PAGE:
Why Amazon’s Cloud Computing Outage Didn’t Violate Its SLA

Amazon’s cloud computing outage on April 21 and April 22 can be interpreted in one of two ways: (1) either the outage constitutes a reflection on Amazon’s EC2 platform and its processes for disaster recovery situations; or (2) the outage represents a commentary on the state of the cloud computing industry as a whole. The outage began on Thursday and involved problems specific to Amazon’s Northern Virginia data center. Companies affected by the outage include HootSuite, FourSquare, Reddit, Quora and other start-ups such as BigDoor, Mass Relevance and Spanning Cloud Apps. Hootsuite—a dashboard that allows users to manage content on a number of websites such as Facebook, LinkedIn, Twitter and WordPress—experienced a temporary crash on Thursday that affected a large number of sites. The social news website Reddit was unavailable until noon on Thursday, April 21. BigDoor, a 20 person start-up that provides online game and rewards applications, had restored most of its services by Friday evening even though its corporate website remained down. Netflix and Recovery.gov, meanwhile, escaped the Amazon outage either unscathed or with minimal interruption.

Amazon’s EC2 platform currently has five regions: US East (Northern Virginia), US West (Northern California), EU (Ireland), Asia Pacific (Singapore), and Asia Pacific (Tokyo). Each region is composed of multiple “Availability Zones”. Customers who launch server instances in different Availability Zones can, according to Amazon Web Services’s website, “protect [their] applications from failure of a single location.” The Amazon outage underscores how EC2 customers can no longer depend on having multiple “Availability Zones” within a specific region as insurance against system downtime. Customers will need to ensure their architecture plans for duplicate copies of server instances in multiple regions.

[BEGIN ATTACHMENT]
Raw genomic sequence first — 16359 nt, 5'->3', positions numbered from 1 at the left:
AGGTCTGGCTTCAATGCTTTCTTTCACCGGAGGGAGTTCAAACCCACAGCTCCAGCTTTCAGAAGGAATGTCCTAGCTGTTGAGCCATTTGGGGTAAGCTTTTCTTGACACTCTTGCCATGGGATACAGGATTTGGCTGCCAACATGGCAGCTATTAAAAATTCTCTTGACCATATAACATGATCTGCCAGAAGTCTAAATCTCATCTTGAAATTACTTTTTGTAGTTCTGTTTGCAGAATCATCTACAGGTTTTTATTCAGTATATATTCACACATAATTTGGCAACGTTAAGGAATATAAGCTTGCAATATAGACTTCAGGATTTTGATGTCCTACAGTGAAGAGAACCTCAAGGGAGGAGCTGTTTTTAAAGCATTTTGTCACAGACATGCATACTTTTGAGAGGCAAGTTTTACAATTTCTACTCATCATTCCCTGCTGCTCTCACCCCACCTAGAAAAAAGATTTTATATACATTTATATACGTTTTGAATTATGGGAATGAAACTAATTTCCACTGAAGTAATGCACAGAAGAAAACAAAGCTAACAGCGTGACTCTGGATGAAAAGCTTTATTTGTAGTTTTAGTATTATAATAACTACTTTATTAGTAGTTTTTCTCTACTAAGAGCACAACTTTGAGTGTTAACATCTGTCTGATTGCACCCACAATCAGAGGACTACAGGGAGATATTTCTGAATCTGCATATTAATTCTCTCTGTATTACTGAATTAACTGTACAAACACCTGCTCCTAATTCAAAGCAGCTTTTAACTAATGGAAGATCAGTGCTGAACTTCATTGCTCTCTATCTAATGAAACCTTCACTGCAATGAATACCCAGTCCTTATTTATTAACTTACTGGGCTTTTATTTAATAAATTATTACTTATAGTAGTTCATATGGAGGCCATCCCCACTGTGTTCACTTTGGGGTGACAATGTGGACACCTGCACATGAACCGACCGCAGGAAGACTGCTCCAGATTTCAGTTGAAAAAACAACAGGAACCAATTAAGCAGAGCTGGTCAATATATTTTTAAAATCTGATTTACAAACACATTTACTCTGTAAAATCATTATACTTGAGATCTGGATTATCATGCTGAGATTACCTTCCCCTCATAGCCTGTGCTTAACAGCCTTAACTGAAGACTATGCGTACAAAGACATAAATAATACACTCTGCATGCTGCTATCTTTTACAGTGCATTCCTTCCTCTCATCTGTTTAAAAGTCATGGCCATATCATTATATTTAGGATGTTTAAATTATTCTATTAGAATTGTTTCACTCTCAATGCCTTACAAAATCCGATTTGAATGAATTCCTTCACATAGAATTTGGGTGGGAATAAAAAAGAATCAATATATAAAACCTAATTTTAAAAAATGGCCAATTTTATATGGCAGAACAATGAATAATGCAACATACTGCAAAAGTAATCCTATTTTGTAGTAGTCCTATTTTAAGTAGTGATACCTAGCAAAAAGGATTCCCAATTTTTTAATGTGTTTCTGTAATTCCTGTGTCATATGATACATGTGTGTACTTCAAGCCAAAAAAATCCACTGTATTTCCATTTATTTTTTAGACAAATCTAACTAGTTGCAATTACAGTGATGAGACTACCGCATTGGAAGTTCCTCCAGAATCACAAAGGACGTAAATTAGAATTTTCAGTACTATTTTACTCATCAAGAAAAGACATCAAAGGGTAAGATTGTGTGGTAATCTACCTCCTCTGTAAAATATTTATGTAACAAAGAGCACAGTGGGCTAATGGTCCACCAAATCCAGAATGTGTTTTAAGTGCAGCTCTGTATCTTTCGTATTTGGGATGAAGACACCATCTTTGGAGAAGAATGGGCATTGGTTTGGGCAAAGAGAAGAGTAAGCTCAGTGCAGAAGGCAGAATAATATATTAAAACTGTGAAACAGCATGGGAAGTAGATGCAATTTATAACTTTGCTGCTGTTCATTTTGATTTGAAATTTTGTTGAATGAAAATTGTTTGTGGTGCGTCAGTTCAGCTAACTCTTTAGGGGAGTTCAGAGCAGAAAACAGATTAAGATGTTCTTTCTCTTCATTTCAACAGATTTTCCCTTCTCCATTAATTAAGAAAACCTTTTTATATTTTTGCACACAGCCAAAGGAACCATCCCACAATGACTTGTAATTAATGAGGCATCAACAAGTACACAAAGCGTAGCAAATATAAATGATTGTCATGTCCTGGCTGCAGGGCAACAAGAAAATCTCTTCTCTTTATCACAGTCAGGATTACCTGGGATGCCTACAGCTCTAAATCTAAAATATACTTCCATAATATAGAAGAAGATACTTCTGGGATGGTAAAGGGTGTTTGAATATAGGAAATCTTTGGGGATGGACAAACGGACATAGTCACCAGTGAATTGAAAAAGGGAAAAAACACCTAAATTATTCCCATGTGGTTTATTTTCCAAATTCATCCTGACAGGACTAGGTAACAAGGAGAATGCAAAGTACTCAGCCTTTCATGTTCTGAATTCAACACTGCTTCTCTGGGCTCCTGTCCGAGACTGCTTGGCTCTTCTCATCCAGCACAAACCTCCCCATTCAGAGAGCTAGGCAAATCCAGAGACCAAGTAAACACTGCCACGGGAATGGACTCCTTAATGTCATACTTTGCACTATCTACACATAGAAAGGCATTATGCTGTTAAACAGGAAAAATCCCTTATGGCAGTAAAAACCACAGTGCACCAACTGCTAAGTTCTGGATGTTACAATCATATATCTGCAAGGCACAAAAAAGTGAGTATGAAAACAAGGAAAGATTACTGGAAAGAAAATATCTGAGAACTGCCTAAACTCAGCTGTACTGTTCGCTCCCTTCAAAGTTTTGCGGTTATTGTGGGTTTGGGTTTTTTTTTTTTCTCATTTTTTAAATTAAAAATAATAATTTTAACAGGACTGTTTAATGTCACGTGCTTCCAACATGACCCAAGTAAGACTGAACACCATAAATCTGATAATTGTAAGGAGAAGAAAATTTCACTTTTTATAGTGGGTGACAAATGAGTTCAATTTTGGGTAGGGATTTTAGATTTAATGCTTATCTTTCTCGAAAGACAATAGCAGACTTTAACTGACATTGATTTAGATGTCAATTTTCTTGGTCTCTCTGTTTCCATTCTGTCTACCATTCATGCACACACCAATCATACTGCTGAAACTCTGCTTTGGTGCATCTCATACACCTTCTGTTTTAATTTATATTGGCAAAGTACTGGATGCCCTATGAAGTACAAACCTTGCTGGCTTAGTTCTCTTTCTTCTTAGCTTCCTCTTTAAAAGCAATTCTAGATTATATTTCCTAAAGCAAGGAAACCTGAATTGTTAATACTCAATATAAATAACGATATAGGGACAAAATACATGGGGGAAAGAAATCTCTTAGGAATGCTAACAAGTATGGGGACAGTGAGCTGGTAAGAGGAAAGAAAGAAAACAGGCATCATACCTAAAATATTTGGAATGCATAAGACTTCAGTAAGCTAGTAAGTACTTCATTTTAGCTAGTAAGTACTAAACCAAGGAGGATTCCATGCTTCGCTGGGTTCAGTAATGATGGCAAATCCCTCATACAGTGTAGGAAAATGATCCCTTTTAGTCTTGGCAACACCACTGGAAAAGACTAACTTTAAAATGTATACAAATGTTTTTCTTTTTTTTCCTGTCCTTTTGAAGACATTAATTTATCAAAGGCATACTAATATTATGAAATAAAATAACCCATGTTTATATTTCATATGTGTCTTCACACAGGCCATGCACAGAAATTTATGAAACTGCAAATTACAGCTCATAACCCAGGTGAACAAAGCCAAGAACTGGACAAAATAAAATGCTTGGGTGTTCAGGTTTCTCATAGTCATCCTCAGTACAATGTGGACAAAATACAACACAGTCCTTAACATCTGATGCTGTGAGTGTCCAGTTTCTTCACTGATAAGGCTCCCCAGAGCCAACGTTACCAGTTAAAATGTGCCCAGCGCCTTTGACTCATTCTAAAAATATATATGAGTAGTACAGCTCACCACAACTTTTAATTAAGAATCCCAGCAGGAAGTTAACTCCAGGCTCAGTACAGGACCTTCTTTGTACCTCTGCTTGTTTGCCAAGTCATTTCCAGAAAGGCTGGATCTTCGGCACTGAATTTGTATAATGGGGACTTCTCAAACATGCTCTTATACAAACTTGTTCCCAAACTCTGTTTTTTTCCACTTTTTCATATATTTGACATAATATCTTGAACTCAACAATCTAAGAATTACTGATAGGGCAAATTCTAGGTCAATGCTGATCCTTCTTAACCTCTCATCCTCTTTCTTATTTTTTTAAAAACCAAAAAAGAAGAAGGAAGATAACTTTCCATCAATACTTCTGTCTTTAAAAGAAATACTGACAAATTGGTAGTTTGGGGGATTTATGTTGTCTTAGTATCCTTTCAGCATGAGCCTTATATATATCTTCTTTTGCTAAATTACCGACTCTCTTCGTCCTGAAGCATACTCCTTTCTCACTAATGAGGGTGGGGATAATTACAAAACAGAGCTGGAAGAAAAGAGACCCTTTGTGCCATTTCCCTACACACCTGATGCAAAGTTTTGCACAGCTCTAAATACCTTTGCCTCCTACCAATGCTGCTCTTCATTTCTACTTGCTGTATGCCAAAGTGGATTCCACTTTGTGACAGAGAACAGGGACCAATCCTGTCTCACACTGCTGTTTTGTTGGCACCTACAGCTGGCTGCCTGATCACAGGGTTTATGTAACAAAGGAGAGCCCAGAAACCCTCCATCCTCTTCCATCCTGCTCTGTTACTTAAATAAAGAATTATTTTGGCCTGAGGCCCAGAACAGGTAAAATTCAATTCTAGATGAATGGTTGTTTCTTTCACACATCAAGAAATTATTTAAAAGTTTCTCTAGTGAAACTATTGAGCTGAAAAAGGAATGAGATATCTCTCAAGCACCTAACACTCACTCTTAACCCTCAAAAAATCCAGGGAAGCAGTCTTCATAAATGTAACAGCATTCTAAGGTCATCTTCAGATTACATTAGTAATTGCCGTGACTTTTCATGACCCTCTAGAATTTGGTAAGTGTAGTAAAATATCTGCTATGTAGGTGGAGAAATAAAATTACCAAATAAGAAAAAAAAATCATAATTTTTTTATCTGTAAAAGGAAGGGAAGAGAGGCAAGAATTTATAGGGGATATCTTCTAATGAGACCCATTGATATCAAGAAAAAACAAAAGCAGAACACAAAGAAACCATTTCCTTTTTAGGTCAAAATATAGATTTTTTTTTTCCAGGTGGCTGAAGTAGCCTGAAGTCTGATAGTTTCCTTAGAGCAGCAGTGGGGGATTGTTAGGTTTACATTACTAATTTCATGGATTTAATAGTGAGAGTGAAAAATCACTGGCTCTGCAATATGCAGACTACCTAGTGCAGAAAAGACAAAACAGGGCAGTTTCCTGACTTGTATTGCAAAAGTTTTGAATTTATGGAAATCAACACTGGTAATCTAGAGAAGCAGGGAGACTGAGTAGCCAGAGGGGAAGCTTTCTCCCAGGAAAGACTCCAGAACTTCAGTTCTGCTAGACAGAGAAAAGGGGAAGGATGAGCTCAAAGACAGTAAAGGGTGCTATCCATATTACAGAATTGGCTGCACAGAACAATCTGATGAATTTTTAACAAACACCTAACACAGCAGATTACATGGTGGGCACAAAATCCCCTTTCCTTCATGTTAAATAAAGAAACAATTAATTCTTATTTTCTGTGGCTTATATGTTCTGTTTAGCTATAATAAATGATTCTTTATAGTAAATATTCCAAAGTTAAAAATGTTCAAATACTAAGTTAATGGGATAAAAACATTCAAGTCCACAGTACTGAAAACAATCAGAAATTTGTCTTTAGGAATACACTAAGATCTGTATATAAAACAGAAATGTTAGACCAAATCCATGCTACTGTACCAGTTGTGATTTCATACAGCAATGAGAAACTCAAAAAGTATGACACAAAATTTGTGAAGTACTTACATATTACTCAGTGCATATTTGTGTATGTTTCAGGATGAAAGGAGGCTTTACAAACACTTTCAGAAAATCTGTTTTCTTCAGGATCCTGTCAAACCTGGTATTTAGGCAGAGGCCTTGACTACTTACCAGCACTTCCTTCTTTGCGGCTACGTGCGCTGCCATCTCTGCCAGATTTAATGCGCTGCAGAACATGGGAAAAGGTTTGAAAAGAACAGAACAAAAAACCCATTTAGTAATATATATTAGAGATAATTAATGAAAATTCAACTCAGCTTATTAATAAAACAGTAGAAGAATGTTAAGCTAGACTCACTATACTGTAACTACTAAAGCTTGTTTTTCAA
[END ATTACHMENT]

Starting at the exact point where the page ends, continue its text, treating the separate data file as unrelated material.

Amazon’s SLAs commit to 99.5% system uptime for customers who have deployments in more than one availability zone within a specific region. However, the SLA guarantees only the ability to commit to connect to and provision instances. On Thursday and Friday, Amazon’s US-East customers could still connect to and provision instances, but the outage adversely affected their deployments because of problems with Amazon’s Elastic Block Storage (EBS) and Relational Database Service (RDS) platforms. EBS is a storage database and RDS provides a way of relating multiple databases that store data provisioned on an EC2 platform. Because Amazon’s problems were confined to EBS and RDS in the US East region, Amazon’s SLA for customers affected by the outage was not violated. The immediate consequence here is that Amazon EC2 customers will need to deploy copies of the same server instance in multiple regions to guarantee 100% system uptime, assuming, of course, that the wildly unlikely scenario that multiple Amazon cloud computing regions experience outages at the same time never transpires.